The most recent issue of New Testament Studies contains an article written by Simon Gathercole on the relationship between Luke and the Gospel of Thomas. Gathercole examines the views of Greg Riley and Steven Johnson, that certain awkward phrases and concepts in Luke show evidence of reliance upon Thomas. He provides a helpful critique along with his own position that Thomas knew Luke, but Lukan influence upon Thomas is “very probably indirect” (p. 143).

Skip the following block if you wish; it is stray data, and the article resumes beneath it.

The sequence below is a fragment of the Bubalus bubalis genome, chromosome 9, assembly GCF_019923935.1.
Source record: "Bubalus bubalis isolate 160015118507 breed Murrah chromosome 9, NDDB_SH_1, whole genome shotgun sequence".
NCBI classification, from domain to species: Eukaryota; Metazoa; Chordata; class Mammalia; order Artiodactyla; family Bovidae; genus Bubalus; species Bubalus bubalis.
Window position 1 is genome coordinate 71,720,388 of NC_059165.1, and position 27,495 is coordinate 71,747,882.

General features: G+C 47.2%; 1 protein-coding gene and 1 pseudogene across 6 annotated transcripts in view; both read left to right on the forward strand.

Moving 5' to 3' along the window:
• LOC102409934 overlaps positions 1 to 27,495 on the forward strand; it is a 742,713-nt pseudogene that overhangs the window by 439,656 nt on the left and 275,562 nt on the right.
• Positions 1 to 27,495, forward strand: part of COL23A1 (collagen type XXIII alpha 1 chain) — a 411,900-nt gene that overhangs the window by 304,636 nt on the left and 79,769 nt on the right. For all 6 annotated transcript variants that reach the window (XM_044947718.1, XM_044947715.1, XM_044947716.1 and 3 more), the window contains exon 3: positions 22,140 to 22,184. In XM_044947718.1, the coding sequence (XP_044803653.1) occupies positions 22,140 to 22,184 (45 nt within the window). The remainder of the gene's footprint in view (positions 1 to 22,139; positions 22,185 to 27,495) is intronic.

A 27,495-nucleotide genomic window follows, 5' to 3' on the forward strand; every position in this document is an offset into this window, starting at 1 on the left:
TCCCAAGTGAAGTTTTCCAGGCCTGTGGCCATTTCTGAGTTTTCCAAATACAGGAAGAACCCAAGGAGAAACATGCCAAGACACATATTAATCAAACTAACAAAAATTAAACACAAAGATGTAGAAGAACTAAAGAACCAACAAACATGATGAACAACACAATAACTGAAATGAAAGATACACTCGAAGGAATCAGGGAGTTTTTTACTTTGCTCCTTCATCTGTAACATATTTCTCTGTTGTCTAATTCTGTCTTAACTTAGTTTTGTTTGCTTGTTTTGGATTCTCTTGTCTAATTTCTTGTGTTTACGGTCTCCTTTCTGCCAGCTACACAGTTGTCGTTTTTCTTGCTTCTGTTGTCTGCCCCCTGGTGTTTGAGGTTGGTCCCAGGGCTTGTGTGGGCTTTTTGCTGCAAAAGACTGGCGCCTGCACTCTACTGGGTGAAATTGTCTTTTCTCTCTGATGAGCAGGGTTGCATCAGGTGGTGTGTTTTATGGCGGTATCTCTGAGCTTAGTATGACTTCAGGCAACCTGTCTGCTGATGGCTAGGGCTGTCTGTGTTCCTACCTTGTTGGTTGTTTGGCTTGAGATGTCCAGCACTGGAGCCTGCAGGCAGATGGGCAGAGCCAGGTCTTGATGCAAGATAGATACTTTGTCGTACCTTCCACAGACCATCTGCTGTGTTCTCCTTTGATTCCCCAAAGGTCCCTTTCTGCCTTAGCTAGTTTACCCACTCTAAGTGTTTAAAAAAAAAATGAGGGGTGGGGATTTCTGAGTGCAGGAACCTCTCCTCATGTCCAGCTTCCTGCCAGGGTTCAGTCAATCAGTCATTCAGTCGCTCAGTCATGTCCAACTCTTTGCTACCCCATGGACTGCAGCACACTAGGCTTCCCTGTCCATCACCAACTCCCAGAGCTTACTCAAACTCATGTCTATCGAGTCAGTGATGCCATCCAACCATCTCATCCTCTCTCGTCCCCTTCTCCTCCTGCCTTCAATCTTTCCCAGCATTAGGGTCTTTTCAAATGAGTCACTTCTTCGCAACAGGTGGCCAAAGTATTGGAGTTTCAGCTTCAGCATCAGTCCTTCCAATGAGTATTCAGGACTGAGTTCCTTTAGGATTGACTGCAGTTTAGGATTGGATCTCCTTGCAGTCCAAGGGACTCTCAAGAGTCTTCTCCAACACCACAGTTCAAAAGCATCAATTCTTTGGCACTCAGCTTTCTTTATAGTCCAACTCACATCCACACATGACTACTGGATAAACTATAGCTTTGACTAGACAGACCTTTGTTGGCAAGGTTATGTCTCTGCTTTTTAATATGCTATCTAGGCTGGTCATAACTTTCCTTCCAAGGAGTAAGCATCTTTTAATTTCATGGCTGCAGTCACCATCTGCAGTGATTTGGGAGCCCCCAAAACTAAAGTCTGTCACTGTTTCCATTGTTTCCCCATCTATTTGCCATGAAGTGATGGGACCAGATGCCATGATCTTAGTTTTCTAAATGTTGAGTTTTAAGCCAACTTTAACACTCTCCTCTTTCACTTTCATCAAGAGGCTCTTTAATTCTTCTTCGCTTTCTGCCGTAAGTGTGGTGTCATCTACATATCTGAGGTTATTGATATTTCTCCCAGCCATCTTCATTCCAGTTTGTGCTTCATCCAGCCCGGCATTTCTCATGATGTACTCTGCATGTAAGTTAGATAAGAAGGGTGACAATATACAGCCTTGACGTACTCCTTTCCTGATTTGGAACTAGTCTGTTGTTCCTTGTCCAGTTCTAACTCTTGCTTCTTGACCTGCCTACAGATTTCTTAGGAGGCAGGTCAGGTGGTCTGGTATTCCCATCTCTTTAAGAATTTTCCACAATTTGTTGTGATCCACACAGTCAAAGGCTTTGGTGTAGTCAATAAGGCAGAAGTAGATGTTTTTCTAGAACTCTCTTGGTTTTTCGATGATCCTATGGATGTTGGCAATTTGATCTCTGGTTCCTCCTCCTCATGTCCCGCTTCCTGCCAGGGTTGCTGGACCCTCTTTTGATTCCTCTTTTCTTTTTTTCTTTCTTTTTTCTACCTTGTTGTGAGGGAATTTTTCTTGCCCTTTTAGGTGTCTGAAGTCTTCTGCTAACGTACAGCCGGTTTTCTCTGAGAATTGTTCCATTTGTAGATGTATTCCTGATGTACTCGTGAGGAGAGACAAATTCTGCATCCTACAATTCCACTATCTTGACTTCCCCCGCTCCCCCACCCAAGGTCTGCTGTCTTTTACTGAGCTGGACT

(To read the other side, see Gregory J. Riley, “Influence of Thomas Christianity on Luke 12:14 and 5:39,” HTR 88 : 229-35; and Steven R. Johnson, “The Hidden/Revealed Saying in the Greek and Coptic Versions of Gos. Thom. 5 & 6,” NovT 44 : 176-85; idem, “The Gospel of Thomas 76.3 and Canonical Parallels: Three Segments in the Tradition History of the Saying,” in John D. Turner and Anne McGuire, eds., The Nag Hammadi Library After Fifty Years: Proceedings of the 1995 Society of Biblical Literature Commemoration [NHMS 44; Leiden: Brill, 1997], 308-25; idem, Seeking the Imperishable Treasure: Wealth, Wisdom, and a Jesus Saying [Eugene, OR: Cascade, 2008]).